Vijeesh T, CSIR-NAL
Flight simulation is a valuable aid in any aircraft developmental program. Specifically, when designing and validating control laws and autopilot systems, engineers can benefit from real-time pilot- and engineer-in-the-loop simulation. Rapid prototyping techniques allow the implementation and validation of real-time flight simulation and flight control strategies during the development process. Users can work within the same environment from requirements analysis to flight simulation, and they can design controllers and perform verification and validation in the implementation phase. A low-cost visualisation platform for pilot visual cues and pilot inputs can enhance rapid prototyping flight simulation systems in a cost-effective manner. This session presents the development of a real-time flight simulator for control design. The approach uses standard x86-based computing platforms working on the Windows® operating system together with MATLAB® and Simulink®.
With Real-Time Windows Target™, users can run Simulink and Stateflow® models in real time on desktop or laptop PCs for rapid prototyping and hardware-in-the-loop simulation. This approach enables efficient design, development, and validation of control and signal processing algorithms. A real-time executable can be realised entirely through Simulink models. Simulink Coder™ generates C code from Simulink models. The generated code runs as a real-time application on a standard personal computer. This code can be compiled and executed in real time on a Windows-based PC by interfacing to real hardware using PC I/O boards. Real-Time Windows Target includes I/O device drivers to support an extensive selection of I/O boards and also UDP socket interfaces. This support enables designers to interface sensors, actuators, and other hardware required for flight simulation.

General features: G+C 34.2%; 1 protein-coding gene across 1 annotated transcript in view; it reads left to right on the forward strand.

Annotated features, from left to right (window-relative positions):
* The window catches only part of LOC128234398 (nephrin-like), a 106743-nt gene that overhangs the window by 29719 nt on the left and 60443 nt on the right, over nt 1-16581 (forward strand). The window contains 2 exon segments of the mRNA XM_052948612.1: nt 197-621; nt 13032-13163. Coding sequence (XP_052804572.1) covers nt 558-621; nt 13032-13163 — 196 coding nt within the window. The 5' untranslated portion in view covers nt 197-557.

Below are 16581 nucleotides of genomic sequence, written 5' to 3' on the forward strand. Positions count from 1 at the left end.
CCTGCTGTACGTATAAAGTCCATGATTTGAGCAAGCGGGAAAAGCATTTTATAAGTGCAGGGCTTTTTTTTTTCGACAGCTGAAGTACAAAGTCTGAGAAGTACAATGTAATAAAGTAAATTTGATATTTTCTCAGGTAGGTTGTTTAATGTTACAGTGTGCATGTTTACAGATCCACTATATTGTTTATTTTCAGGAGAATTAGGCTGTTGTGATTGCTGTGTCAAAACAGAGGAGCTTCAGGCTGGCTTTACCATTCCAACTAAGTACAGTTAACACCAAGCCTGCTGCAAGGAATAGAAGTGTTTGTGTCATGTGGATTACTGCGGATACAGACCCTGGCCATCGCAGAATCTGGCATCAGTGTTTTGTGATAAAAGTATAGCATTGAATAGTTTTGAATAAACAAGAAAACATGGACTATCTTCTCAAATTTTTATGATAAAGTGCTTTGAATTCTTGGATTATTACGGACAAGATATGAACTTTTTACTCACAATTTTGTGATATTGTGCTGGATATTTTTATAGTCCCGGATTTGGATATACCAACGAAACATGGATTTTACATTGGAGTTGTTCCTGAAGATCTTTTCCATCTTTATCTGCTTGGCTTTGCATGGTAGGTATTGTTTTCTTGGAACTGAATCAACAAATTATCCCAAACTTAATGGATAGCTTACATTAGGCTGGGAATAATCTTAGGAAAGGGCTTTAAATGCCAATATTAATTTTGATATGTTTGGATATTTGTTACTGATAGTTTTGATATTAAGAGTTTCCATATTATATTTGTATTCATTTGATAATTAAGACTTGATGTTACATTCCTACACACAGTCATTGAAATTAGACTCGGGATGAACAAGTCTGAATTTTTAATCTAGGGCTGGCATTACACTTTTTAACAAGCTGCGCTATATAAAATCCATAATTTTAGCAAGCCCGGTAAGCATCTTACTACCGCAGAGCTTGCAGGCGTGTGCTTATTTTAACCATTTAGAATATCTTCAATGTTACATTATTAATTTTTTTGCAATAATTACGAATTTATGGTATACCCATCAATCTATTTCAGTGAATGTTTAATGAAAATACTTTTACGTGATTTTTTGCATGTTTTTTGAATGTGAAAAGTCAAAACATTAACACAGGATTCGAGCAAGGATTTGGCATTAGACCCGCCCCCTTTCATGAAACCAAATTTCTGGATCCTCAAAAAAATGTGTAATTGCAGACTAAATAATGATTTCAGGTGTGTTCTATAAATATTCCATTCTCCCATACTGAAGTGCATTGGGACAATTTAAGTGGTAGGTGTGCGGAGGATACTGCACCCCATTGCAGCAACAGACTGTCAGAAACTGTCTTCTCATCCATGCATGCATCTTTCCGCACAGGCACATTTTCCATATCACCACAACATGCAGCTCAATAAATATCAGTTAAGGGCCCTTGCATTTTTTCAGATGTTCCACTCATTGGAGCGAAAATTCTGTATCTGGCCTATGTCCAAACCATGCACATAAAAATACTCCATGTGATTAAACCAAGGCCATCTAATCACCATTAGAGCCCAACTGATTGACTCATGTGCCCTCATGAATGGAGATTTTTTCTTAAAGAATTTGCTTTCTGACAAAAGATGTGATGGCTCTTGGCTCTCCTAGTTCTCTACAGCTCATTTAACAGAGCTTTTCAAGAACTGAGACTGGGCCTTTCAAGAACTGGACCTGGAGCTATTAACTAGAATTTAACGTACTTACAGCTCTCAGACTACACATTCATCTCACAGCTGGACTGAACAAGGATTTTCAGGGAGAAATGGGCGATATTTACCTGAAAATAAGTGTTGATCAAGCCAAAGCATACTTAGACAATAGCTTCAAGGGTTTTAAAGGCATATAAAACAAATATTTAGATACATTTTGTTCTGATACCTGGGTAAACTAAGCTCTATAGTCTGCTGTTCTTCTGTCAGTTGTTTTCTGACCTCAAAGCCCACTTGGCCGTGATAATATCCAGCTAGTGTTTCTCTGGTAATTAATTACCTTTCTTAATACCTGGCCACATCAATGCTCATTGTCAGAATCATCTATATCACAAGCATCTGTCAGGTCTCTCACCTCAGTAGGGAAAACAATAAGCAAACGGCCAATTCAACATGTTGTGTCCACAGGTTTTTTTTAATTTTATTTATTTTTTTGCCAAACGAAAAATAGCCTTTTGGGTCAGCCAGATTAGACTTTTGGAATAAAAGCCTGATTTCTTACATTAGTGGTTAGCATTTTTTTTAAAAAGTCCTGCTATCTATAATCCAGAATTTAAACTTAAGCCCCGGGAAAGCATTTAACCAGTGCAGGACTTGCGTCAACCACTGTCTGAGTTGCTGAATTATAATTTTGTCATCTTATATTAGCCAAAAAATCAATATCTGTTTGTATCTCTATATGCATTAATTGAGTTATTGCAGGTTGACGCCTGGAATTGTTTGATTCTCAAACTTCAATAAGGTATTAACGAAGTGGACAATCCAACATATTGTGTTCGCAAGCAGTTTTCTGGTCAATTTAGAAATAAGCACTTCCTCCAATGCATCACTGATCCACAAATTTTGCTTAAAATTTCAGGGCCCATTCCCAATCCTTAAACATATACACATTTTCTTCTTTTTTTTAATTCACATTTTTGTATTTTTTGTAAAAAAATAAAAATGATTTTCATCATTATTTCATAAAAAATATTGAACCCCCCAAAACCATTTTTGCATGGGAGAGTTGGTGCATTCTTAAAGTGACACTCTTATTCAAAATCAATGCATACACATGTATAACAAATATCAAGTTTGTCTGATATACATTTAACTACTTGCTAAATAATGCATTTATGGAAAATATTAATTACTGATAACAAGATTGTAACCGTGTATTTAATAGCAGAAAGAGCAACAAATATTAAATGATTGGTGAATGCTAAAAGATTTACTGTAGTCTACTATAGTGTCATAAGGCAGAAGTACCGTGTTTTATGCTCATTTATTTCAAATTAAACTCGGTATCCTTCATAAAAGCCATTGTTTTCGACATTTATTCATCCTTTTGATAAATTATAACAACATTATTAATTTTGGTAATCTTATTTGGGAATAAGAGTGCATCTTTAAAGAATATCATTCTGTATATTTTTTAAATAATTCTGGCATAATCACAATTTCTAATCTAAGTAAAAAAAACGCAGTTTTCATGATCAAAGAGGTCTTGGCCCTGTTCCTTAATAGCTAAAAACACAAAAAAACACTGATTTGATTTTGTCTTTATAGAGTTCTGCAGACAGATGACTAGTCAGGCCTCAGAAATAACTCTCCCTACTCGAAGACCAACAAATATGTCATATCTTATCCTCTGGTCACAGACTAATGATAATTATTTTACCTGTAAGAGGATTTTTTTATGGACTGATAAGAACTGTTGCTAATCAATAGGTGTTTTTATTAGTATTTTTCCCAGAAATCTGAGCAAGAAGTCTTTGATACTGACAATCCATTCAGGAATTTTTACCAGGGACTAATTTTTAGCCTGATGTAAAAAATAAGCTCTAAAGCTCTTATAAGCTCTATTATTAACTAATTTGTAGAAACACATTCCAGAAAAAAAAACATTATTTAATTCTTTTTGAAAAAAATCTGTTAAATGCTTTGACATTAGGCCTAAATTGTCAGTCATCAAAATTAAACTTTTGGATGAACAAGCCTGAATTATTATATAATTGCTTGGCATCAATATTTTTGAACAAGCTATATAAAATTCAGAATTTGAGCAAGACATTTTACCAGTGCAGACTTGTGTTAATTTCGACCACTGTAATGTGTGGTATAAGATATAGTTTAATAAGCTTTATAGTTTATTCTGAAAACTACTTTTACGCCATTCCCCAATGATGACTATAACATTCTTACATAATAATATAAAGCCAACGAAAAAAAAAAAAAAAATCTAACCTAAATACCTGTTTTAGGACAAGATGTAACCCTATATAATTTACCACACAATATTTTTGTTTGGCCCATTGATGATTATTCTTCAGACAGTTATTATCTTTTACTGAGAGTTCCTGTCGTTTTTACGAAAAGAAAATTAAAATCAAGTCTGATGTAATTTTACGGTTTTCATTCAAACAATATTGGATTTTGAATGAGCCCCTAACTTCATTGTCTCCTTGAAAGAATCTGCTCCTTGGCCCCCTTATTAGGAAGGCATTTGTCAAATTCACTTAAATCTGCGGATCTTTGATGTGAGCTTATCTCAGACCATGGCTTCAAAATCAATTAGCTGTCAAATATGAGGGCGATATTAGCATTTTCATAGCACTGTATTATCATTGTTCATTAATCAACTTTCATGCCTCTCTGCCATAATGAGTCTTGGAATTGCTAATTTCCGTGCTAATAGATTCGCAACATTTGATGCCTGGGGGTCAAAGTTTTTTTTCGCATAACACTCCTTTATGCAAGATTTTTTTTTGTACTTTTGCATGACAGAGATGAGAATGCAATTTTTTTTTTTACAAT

For the present work, standard USB joysticks are used as pilot control. The visualisation platform is developed using OpenSceneGraph and Delta3D. Real-Time Windows Target drivers are used to acquire the control inputs. The output from the plant model drives visualisation software, through the Real-Time Windows Target packet output driver. A GUI is developed using MSVC MFC that will interact with a MATLAB session using the MATLAB engine API. The primary flight display is developed and interfaced to the Simulink model. A real-time plotting application is also developed using QT for analysis.
Recorded: 8 Aug 2012